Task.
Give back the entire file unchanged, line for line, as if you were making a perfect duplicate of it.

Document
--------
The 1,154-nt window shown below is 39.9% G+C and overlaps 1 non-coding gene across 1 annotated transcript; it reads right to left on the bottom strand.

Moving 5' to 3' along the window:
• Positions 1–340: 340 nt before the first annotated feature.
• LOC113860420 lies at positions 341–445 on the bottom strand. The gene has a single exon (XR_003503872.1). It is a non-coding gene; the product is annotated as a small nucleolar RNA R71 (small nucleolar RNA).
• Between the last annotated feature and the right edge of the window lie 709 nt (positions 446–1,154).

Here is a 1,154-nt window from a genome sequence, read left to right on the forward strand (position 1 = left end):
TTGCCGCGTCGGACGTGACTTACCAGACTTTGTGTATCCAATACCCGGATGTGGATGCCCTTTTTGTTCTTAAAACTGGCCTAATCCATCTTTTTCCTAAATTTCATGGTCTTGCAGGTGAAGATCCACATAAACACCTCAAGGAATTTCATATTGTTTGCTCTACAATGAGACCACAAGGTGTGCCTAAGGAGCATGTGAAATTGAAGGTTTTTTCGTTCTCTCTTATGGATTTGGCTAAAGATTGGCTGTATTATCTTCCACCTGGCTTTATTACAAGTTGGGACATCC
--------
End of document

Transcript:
The 1,154-nt window shown below is 39.9% G+C and overlaps 1 non-coding gene across 1 annotated transcript; it reads right to left on the bottom strand.

Moving 5' to 3' along the window:
• Positions 1–340: 340 nt before the first annotated feature.
• LOC113860420 lies at positions 341–445 on the bottom strand. The gene has a single exon (XR_003503872.1). It is a non-coding gene; the product is annotated as a small nucleolar RNA R71 (small nucleolar RNA).
• Between the last annotated feature and the right edge of the window lie 709 nt (positions 446–1,154).

Here is a 1,154-nt window from a genome sequence, read left to right on the forward strand (position 1 = left end):
TTGCCGCGTCGGACGTGACTTACCAGACTTTGTGTATCCAATACCCGGATGTGGATGCCCTTTTTGTTCTTAAAACTGGCCTAATCCATCTTTTTCCTAAATTTCATGGTCTTGCAGGTGAAGATCCACATAAACACCTCAAGGAATTTCATATTGTTTGCTCTACAATGAGACCACAAGGTGTGCCTAAGGAGCATGTGAAATTGAAGGTTTTTTCGTTCTCTCTTATGGATTTGGCTAAAGATTGGCTGTATTATCTTCCACCTGGCTTTATTACAAGTTGGGACATCC